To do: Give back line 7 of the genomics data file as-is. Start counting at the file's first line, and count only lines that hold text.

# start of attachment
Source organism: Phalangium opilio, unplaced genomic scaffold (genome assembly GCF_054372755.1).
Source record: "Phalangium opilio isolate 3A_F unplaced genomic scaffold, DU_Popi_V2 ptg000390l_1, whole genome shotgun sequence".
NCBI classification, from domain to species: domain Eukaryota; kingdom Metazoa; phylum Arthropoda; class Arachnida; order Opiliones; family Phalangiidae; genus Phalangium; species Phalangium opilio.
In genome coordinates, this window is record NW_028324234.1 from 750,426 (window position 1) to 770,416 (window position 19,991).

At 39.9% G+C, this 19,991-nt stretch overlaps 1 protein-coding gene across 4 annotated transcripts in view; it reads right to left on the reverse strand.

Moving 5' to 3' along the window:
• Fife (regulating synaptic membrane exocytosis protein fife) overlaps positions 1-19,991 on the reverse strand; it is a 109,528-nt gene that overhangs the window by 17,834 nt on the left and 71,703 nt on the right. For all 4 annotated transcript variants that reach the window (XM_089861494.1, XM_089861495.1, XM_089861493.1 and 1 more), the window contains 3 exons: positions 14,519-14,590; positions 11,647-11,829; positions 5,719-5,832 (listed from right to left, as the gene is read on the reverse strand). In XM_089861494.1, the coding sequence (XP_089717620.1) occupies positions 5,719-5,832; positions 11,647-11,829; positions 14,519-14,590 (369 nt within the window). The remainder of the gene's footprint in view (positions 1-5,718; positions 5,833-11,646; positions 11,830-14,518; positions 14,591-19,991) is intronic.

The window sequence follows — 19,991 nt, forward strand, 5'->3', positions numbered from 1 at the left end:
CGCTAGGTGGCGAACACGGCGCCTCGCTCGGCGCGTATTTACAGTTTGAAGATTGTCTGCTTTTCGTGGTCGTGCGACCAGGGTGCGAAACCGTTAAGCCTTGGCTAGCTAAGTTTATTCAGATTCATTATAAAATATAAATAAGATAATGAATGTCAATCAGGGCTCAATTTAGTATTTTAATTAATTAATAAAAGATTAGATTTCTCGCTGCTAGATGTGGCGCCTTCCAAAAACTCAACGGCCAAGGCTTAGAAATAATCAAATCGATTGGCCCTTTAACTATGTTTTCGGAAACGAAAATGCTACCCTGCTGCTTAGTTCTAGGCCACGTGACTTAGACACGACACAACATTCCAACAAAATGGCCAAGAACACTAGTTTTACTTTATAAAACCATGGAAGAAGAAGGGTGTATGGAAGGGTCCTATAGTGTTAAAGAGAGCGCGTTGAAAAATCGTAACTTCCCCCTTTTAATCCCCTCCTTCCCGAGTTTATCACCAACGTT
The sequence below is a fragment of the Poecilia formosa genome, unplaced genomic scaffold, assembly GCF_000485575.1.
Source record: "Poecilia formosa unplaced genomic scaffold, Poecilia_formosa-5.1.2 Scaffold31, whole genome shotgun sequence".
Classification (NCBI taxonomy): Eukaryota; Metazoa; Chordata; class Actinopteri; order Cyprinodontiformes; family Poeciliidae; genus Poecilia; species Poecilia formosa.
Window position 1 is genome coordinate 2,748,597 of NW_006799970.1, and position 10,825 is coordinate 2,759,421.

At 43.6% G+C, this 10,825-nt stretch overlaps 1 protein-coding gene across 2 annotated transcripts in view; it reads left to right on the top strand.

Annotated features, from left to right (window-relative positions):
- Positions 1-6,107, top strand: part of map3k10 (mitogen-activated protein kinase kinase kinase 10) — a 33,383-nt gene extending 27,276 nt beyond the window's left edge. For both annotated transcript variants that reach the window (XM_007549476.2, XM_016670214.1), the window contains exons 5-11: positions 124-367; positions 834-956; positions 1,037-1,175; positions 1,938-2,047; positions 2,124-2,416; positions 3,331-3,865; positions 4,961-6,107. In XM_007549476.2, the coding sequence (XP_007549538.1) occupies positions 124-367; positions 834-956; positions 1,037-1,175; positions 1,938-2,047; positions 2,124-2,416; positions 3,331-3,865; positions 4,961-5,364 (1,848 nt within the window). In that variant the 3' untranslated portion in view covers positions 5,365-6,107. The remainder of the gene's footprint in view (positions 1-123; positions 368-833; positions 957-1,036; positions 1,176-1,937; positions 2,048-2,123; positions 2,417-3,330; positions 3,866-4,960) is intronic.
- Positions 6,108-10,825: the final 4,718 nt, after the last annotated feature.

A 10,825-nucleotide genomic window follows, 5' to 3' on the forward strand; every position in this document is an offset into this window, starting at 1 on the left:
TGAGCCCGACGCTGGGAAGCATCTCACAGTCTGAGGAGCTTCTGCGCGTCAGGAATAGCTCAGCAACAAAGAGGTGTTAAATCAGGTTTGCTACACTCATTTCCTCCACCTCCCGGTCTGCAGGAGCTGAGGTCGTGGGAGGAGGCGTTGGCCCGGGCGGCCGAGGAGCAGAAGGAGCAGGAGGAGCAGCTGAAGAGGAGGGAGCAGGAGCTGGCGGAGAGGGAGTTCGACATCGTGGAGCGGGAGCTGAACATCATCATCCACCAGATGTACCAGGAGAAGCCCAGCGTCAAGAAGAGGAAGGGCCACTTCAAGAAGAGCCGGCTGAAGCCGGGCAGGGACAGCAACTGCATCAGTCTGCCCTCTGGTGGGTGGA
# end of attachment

• Fife (regulating synaptic membrane exocytosis protein fife) overlaps positions 1-19,991 on the reverse strand; it is a 109,528-nt gene that overhangs the window by 17,834 nt on the left and 71,703 nt on the right. For all 4 annotated transcript variants that reach the window (XM_089861494.1, XM_089861495.1, XM_089861493.1 and 1 more), the window contains 3 exons: positions 14,519-14,590; positions 11,647-11,829; positions 5,719-5,832 (listed from right to left, as the gene is read on the reverse strand). In XM_089861494.1, the coding sequence (XP_089717620.1) occupies positions 5,719-5,832; positions 11,647-11,829; positions 14,519-14,590 (369 nt within the window). The remainder of the gene's footprint in view (positions 1-5,718; positions 5,833-11,646; positions 11,830-14,518; positions 14,591-19,991) is intronic.